Point of sale financing—the modern layaway that lets you pay for a new TV or dress in four installments instead of putting it on your credit card—has been rising steeply in popularity over the past two years, and the pandemic is propelling it to new heights. Australian company Afterpay, whose entire business is staked on the scheme, has sailed from a market valuation of $1 billion in 2018 to $18 billion today. Eight-year-old San Francisco startup Affirm is rumored to be planning an IPO that could fetch $10 billion. Now PayPal PYPL +0.6% is cramming into the space. Its new “Pay in 4” product will let you pay for any items that cost between $30 and $600 in four installments over six weeks.
Pay in 4’s fees make it different from other “buy now, pay later” products. Afterpay charges retailers roughly 5% of each transaction to offer its financing feature. It doesn’t charge interest to the consumer, but if you’re late on a payment, you’ll pay fees. Affirm also charges retailers transaction fees. But most of the time, it makes users pay interest of 10 – 30%, and it has no late fees. PayPal seems to be a lower-cost hybrid of the two. It won’t charge interest to the consumer or an additional fee to the retailer, but if you’re late on a payment, you’ll pay a fee of up to $10.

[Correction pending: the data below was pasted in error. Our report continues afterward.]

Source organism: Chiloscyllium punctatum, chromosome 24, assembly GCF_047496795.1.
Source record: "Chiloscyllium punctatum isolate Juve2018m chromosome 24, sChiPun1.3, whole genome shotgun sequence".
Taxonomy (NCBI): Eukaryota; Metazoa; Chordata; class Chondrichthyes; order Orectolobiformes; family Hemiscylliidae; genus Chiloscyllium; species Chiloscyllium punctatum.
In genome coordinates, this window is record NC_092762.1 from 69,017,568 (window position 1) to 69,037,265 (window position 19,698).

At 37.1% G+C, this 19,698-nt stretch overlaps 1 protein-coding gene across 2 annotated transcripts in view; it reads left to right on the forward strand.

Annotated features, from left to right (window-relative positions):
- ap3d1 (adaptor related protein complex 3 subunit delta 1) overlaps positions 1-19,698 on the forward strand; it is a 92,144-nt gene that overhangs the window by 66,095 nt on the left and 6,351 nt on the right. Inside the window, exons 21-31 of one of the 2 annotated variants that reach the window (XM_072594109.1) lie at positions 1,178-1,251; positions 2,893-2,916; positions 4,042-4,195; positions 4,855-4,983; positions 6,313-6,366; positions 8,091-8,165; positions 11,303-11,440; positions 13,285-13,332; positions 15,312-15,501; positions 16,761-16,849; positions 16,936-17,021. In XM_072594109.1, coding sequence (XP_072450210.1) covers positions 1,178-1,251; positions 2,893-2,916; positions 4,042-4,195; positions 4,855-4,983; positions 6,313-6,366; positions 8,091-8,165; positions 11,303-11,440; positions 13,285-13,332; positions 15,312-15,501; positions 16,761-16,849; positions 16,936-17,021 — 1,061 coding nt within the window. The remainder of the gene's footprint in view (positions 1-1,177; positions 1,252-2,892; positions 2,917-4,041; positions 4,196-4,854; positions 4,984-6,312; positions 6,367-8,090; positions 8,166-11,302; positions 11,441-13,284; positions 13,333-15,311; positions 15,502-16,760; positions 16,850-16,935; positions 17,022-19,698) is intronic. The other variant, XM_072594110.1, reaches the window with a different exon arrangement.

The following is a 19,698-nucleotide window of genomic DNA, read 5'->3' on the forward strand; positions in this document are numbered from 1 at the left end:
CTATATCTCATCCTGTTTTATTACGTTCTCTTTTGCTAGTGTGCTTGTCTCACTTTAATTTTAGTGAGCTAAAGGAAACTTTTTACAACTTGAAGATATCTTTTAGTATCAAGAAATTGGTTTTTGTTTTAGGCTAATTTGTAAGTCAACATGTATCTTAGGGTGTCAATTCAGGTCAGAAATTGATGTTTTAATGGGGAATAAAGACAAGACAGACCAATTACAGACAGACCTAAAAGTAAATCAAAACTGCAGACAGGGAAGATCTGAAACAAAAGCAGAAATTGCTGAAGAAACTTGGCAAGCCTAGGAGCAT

Serial entrepreneur Max Levchin started two of the three major players offering online point of sale financing in the U.S. He cofounded PayPal with Peter Thiel in 1999 and started Affirm in 2012.
PayPal can undercut the competition on fees because it already has a dominant, highly profitable payments network it can leverage. Eighty percent of the top 100 retailers in the U.S. let customers pay with PayPal, and nearly 70% of U.S. online buyers have PayPal accounts. PayPal charges retailers per-transaction fees of 2.9% plus $0.30, and in the second quarter, as Covid-19 made online purchases skyrocket, it saw record revenues of $5.3 billion and profits of $1.5 billion. Its stock has ballooned, adding $95 billion of market value over the past six months. In an economic environment where ecommerce is surging, “PayPal can grow 18-19% before it gets out of bed in the morning,” says Lisa Ellis, an analyst at MoffettNathanson.